Cowles Cup Championship results
year champion runner up
2004 New York/New Jersey Juggernaut New England Riptide
2005 Akron Racers Chicago Bandits
2006 New England Riptide Connecticut Brakettes
2007 Washington Glory Rockford Thunder
2008 Chicago Bandits Washington Glory
2009 Rockford Thunder USSSA Pride
2010 USSSA Pride Chicago Bandits
2011 Chicago Bandits USSSA Pride
2012 No champion named
2013 USSSA Pride Chicago Bandits
2014 USSSA Pride Akron Racers
2015 Chicago Bandits USSSA Pride
2016 Chicago Bandits USSSA Pride
2017 Houston Scrap Yard Dawgs USSSA Pride
2018 USSSA Pride Chicago Bandits
2019 USSSA Pride Chicago Bandits
2020 Cancelled due to the COVID-19 pandemic

Career leaders

  • Stats updated as of 2019. Also note that every listed player was active for at least three seasons of play, while every pitcher also reached 200 innings pitched.[23]


Rank Player BA
1 Natasha Watley .394
2 Crystl Bustos .380
3 Emily Allard .366
4 Jessica Mendoza .360
5 Caitlin Lowe .352
6 Kellie Wilkerson .348
7 Kelly Kretschman .346
8 Stacey Porter .341
9 Kristen Zaleski .337
10 Iyhia McMichael .333
Nerissa Myers .333
Rank Player RBI
1 Kelly Kretschman 265
2 Megan Wiggins 256
3 Kristen Butler 179
4 Brittany Cervantes 164
5 Kristyn Sandberg 161
6 Nicole Trimboli 157
7 Alisa Goler 156
8 Nerissa Myers 148
9 Oli Keohohou 140
10 Andrea Duran 133
Rank Player HR
1 Megan Wiggins 84
2 Kelly Kretschman 55
3 Brittany Cervantes 49
4 Kristen Butler 48
5 Oli Keohohou 45
6 Kristyn Sandberg 44
7 Rachel Folden 41
Shelby Pendley 41
8 Taylor Schlopy 39
9 Stacy May-Johnson 38
10 Crystl Bustos 37
Rank Player 2B
1 Kelly Kretschman 87
2 Megan Wiggins 66
3 Alisa Goler 52
4 Andrea Duran 39
5 Kristyn Sandberg 37
6 Brittany Cervantes 36
7 GiOna DiSalvatore 35
8 Taylor Schlopy 33
9 Shelby Pendley 31
10 Nerissa Myers 30
Tammy Williams 30
Rank Player 3B
1 Megan Wiggins 18
2 Brenna Moss 9
Amber Patton 9
Natasha Watley 9
Danielle Zymkowitz 9
3 Sammy Marshall 8
4 Vicky Galindo 7
5 Renada Davis 6
Sierra Romero 6
Rank Player H
1 Kelly Kretschman 512
2 Megan Wiggins 410
3 Natasha Watley 373
4 Amber Patton 282
5 Nicole Trimboli 279
6 Stacy May-Johnson 267
7 Tammy Williams 251
8 Alisa Goler 247
9 Kristen Zaleski 238
10 Nerissa Myers 231
Rank Player SLG%
1 Crystl Bustos .730%
2 Jessica Mendoza .662%
3 Samantha Marder .600%
4 Sierra Romero .587%
5 Rachel Folden .584%
6 Shelby Pendley .566%
7 Megan Wiggins .564%
8 Oli Keohohou .554%
9 Nerissa Myers .550%
10 Stacey Porter .539%
Rank Player BB
1 Kelly Kretschman 324
2 Megan Wiggins 156
3 Alisa Goler 139
4 Brittany Cervantes 136
5 Taylor Schlopy 134
6 Kelley Montalvo 131
7 Clare Burnum 126
8 Oli Keohohou 125
9 Nerissa Myers 124
10 Kellie Wilkerson 122
Kristen Zaleski 122
Rank Player SB
1 Kristen Zaleski 92
2 Shanel Scott 85
3 Natasha Watley 84
4 Megan Wiggins 64
5 Brenna Moss 63
6 Sharonda McDonald 61
Lisa Modglin 61
7 Sammy Marshall 60
8 Kelly Kretschman 59
9 Clare Burnum 58
Vicky Galindo 58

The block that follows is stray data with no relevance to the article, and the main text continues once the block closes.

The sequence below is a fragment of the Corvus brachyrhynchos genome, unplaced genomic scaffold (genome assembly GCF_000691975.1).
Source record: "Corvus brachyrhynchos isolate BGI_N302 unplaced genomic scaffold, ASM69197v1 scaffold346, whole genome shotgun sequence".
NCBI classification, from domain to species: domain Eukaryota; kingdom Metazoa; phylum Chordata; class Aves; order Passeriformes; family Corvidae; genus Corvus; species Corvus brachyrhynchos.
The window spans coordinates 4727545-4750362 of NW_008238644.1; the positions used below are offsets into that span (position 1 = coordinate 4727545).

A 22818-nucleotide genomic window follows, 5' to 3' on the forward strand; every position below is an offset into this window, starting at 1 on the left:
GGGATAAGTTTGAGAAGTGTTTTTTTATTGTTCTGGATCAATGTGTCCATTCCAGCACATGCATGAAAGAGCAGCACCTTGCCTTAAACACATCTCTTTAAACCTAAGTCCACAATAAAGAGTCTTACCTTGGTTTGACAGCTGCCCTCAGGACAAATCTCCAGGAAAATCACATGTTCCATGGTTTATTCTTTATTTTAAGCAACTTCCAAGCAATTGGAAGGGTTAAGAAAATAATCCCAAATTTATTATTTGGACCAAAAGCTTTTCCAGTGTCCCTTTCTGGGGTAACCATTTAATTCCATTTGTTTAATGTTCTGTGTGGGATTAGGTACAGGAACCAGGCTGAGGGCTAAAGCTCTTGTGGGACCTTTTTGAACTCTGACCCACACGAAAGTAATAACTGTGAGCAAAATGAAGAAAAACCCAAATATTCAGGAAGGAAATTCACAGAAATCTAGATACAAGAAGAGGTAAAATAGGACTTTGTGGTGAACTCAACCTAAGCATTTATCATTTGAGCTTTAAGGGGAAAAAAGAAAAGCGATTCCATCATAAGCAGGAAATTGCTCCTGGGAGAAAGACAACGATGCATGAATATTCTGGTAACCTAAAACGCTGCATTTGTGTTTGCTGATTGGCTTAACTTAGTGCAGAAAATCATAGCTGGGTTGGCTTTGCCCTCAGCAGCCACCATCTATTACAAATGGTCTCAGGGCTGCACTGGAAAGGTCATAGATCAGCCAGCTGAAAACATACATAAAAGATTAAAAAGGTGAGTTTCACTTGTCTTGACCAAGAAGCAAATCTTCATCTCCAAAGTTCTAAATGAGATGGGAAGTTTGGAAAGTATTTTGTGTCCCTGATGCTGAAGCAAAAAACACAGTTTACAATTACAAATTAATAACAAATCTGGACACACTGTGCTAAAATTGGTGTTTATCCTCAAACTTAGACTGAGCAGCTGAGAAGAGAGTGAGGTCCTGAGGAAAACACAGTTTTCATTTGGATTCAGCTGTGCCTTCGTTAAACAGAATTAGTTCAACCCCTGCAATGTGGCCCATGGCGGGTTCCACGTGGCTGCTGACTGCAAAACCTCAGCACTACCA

10 Trena Peel 53
Rank Player FP%
1 Allexis Bennett 1.000%
Kelsey Bruder 1.000%
2 Jenny Topping .997%
3 Jenna Hall .996%
4 Alisa Goler .994%
Ashley Smith .994%
Hallie Wilson .994%
5 Kaylyn Castillo .993%
Selena Collins .993%
Shannon Doepking .993%
Oli Keohohou .993%


Rank Player W
1 Monica Abbott 131
2 Sarah Pauly 107
3 Cat Osterman 95
4 Kristina Thorson 56
5 Lisa Norris 54
6 Jocelyn Forest 49
7 Rachele Fico 45
8 Jolene Henderson 44
Radara McHugh 44
9 Desiree Serrano 43
10 Keilani Ricketts 42
Christa Williams 42
Rank Player K
1 Monica Abbott 1,624
2 Cat Osterman 1,260
3 Sarah Pauly 956
4 Lisa Norris 646
5 Jocelyn Forest 474
6 Christa Williams 465
7 Eileen Canney 457
8 Kristina Thorson 455
9 Keilani Ricketts 408
10 Jennie Finch 382
Rank Player ERA
1 Cat Osterman 0.91
2 Christa Williams 1.03
3 Monica Abbott 1.05
4 Jennie Finch 1.11
5 Peaches James 1.60
6 Brandee McArthur 1.66
Jordan Taylor 1.66
7 Jolene Henderson 1.70
8 Jocelyn Forest 1.76
9 Amy Harre 1.80
10 Gina Oaks 1.94
Rank Player IP
1 Sarah Pauly 1,166.2
2 Monica Abbott 1,118.0
3 Cat Osterman 809.1
4 Lisa Norris 702.1
5 Jocelyn Forest 567.0
6 Angel Bunner 564.0
7 Kristina Thorson 559.0
8 Desiree Serrano 505.2
9 Radara McHugh 484.2
10 Eileen Canney 462.0
Rank Player SH
1 Monica Abbott 56
2 Cat Osterman 39
3 Sarah Pauly 32
4 Christa Williams 20
5 Lisa Norris 17
6 Jennie Finch 16
Jocelyn Forest 16
7 Kristina Thorson 15
8 Radara McHugh 13
9 Eileen Canney 12
10 Brandee McArthur 11
Rank Player G
1 Sarah Pauly 217
2 Monica Abbott 192
3 Angel Bunner 142
Cat Osterman 142
4 Lisa Norris 134
5 Kristina Thorson 129
6 Rachele Fico 128
7 Jordan Taylor 115
8 Haylie Wagner 113
9 Radara McHugh 111
10 Jocelyn Forest 109
Rank Player GS
1 Sarah Pauly 173
2 Monica Abbott 146
3 Cat Osterman 115
4 Lisa Norris 113
5 Kristina Thorson 92
6 Angel Bunner 80
Desiree Serrano 80
7 Rachele Fico 76
8 Jocelyn Forest 74
9 Jolene Henderson 69
10 Eileen Canney 66
Keilani Ricketts 66
Rank Player CG
1 Monica Abbott 115
2 Sarah Pauly 101
3 Cat Osterman 82
4 Lisa Norris 57
5 Christa Williams 47
6 Eileen Canney 43
Desiree Serrano 43
7 Radara McHugh 39
Kristina Thorson 39
8 Katie Burkhart 37
9 Brandee McArthur 35